Dean Sela remembers falling in love with aviation when he was just a wee one.
As a child, he used to fly back and forth between Israel (where he was born) and Canada (where he grew up), and loved every aspect of the journey.
“I’d hang out in the flight deck, sit by the wing, meet the pilot...I’ve loved air travel for as long as I can remember,” says Sela, 34.
By the time he was teenager, Sela knew he wanted to work in aviation.
He took his passion and made it happen – one of his first jobs was working as a part-time dispatcher for a small flight school outside of Toronto. When he was 16, Sela learned how to actually fly a plane. Then, at 17, he earned his private pilot licence.
All this before learning how to drive a car.
But Sela had a secret
Sela’s career was quickly taking flight, so to speak, but there was something more to his life in the skies that no pilot’s school, flight simulator or written exam could ever prepare him for.
Sela’s co-workers and schoolmates didn’t know he was gay – a secret young Sela kept to himself.
After all, in those early days, it wasn’t uncommon for Sela to hear derogatory comments about gender and sexual orientation at his work and in his aviation program at school.
Reconciling who he was, and what he wanted to do for a living, was a struggle.
“On one hand, I felt I belonged in the skies. On the other hand, I didn't feel that I could belong at all,” Sela once wrote in a blog post recounting those formidable years.
But nothing – seriously, nothing – was going to get in the way of Sela’s ambitions.
By the time he was 29, 13 years after he first enrolled in flight school, he landed his dream job as a pilot for Air Canada. By then he was openly gay and proud – something he came to terms with early on in his career thanks to the help of a fellow openly-gay pilot who became his friend and mentor.
You could say aviation culture, and its attitude towards gender and sexual orientation, had grown up a little too.
“When I first started interviewing for aviation jobs, I felt like I didn’t have to hide anything. I wasn’t scared, I wasn’t worried,” Sela tells PAX.
Uniting the LGBT aviation community
Today, Sela is a First Officer who steers Air Canada’s long-range Boeing 787 Dreamliners to the most worldly destinations, from Munich to Seoul to Copenhagen to Tokyo.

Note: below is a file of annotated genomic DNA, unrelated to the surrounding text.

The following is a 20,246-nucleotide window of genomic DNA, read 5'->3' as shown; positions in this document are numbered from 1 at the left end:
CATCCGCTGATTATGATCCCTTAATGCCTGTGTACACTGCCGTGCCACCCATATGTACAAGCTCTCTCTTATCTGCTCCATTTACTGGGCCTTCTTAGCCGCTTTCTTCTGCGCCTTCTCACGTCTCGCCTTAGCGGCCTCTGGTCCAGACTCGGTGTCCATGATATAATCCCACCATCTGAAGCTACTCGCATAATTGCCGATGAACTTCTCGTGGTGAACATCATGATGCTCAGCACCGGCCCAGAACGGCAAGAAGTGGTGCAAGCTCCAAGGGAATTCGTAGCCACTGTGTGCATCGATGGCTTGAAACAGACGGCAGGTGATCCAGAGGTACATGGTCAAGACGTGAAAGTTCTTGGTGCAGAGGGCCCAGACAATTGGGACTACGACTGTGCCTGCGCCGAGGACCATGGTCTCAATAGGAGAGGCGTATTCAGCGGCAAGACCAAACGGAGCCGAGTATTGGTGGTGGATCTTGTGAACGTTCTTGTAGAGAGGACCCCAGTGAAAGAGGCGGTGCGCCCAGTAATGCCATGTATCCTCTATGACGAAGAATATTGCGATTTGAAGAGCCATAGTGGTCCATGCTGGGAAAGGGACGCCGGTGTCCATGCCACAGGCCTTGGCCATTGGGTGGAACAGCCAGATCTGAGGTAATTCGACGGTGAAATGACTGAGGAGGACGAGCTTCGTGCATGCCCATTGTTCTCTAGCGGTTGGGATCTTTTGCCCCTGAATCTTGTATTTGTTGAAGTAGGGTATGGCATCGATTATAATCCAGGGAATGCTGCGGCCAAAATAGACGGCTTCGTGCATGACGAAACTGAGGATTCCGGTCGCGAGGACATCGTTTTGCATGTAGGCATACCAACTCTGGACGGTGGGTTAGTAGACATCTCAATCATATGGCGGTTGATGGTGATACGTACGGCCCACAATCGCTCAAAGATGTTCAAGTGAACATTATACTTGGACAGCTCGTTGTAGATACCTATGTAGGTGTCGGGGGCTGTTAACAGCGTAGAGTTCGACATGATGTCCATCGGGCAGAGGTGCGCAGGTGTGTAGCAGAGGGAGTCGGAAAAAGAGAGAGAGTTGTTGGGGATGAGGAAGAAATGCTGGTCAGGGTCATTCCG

It’s a big position that comes with big responsibilities. But nothing is more important to Sela these days than sharing his story and being an advocate for LGBT and gender inclusiveness in the aviation industry.
After all, passing flight school is stressful enough.
“Nobody should have to grapple with whether they'll be accepted for who they are,” Sela says.
It’s a message Sela preaches loudly and proudly as a director for the National Gay Pilots Association (NGPA), an international organization dedicated to building, supporting, and uniting the LGBT aviation community worldwide.
Founded in 1990 by a small group of gay pilots who discreetly gathered in Provincetown, Massachusetts, the organization aims to promote aviation safety, provide a social and professional network for the LGBT community, foster equal treatment of the LGBT aviation community through advocacy and outreach and encourage LGBT people to pursue careers in aviation.
Today, the NGPA boasts more than 4,000 members (consisting of both LGBT and non-LGBT allies), with localized chapters in the U.S., Canada, the U.K., and even Australia.
In addition to hosting mega industry expos, signature events and outreach initiatives throughout the year, the organization also offers scholarship opportunities for aspiring LGBT professionals in the aviation field.
(The NGPA is awarding more than $150,000 in scholarships this year alone).
“It warms my heart to see young people inspired to join the industry because the NGPA has given them the avenue and courage to be their authentic selves,” says Sela, who is also the co-founder of a non-profit organization called Canadian Aviation Pride, which supports people within LGBT communities who share a passion for flying.
Beyond the old boys club
In this day and age, one would assume the aviation industry would have caught up with embracing sexual and gender diversity in the workplace.
Really, you can’t go to a Pride festival these days without seeing a major airline sponsor a rainbow-clad event or participate in a parade. Diversity and inclusion committees, too, are a common corporate practice at many airlines.